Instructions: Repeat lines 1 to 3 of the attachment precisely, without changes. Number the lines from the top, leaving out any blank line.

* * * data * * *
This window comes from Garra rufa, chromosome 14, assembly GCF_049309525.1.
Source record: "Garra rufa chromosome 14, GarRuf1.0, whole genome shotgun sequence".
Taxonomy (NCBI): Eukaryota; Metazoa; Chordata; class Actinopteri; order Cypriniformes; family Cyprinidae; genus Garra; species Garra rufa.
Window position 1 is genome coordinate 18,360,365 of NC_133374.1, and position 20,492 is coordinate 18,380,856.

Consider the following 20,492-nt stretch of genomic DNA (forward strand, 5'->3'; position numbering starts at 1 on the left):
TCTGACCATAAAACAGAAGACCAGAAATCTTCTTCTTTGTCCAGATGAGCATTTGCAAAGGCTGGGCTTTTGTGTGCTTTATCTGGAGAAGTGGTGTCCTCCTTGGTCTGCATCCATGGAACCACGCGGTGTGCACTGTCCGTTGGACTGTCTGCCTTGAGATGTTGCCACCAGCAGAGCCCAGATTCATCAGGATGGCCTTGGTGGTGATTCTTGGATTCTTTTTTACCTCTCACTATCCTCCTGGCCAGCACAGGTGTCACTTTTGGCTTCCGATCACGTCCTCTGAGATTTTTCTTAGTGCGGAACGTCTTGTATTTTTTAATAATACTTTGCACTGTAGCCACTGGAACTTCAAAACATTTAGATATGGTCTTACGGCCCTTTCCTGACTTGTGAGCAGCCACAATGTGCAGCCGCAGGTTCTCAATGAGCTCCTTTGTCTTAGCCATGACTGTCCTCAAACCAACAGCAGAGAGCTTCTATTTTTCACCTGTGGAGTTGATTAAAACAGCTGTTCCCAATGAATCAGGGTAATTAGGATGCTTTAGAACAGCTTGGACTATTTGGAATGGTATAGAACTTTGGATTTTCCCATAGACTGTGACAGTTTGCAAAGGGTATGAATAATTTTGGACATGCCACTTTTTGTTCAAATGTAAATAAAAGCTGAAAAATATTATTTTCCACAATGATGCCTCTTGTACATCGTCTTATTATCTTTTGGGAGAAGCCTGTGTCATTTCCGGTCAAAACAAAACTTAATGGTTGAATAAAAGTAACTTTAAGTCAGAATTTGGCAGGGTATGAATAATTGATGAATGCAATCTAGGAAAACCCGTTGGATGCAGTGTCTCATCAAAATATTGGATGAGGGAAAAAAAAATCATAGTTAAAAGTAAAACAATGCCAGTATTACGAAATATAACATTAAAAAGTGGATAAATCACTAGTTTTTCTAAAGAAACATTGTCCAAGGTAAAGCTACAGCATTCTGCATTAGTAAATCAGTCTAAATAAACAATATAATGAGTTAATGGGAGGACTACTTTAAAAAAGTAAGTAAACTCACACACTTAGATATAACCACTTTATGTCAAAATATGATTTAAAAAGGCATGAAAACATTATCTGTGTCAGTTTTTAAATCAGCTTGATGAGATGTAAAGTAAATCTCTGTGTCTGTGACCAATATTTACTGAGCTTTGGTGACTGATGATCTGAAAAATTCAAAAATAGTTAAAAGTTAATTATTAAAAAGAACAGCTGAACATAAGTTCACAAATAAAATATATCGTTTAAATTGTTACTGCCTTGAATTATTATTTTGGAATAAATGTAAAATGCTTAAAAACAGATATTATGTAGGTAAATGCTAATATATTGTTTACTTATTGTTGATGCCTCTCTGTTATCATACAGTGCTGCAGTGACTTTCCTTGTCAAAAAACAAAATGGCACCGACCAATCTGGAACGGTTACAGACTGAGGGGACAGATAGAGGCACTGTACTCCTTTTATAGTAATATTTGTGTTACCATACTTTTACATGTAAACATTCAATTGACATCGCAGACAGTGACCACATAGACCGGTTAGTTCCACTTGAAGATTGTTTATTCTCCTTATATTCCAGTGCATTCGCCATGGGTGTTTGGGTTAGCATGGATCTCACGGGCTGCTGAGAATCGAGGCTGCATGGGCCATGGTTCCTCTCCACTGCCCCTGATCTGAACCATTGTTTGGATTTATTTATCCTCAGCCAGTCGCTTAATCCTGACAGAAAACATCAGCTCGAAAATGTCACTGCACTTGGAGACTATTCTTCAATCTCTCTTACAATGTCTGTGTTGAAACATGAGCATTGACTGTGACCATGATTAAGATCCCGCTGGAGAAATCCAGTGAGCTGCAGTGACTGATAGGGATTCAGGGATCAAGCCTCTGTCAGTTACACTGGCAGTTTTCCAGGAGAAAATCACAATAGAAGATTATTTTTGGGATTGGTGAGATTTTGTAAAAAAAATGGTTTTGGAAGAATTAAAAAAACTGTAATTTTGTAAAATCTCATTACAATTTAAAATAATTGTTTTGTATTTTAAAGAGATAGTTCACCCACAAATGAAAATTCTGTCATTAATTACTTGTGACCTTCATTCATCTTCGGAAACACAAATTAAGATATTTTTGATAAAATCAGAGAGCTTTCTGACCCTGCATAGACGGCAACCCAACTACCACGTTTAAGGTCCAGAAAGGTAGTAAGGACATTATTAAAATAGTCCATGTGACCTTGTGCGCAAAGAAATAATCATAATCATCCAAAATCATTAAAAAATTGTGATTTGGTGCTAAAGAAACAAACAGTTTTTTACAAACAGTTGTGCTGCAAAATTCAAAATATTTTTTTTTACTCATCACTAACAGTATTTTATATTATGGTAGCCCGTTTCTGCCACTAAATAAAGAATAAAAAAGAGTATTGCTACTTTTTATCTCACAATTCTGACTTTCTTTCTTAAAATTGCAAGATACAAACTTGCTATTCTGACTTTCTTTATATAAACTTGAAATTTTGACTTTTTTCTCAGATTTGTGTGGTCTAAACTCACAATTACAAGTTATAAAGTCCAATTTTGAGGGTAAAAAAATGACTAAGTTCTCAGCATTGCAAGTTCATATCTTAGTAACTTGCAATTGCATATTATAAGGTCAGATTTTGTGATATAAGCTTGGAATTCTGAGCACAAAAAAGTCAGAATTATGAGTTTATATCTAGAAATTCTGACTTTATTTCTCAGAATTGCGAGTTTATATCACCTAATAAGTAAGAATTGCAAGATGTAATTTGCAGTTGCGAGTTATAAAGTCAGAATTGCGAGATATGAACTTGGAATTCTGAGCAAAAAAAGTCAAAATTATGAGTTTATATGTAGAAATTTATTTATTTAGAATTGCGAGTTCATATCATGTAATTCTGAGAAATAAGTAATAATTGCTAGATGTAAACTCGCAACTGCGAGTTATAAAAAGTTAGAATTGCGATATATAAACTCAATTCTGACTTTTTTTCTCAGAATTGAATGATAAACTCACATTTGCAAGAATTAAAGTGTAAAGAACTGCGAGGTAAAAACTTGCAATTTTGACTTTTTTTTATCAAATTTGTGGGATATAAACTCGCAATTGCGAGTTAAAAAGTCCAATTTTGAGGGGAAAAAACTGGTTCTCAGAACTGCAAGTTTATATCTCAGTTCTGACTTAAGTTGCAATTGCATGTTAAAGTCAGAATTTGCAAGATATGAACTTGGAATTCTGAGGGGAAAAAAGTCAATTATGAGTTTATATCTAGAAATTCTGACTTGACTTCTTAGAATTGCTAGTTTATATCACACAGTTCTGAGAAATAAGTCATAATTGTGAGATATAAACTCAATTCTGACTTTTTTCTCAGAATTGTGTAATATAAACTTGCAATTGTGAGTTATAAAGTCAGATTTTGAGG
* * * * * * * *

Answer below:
This window comes from Garra rufa, chromosome 14, assembly GCF_049309525.1.
Source record: "Garra rufa chromosome 14, GarRuf1.0, whole genome shotgun sequence".
Taxonomy (NCBI): Eukaryota; Metazoa; Chordata; class Actinopteri; order Cypriniformes; family Cyprinidae; genus Garra; species Garra rufa.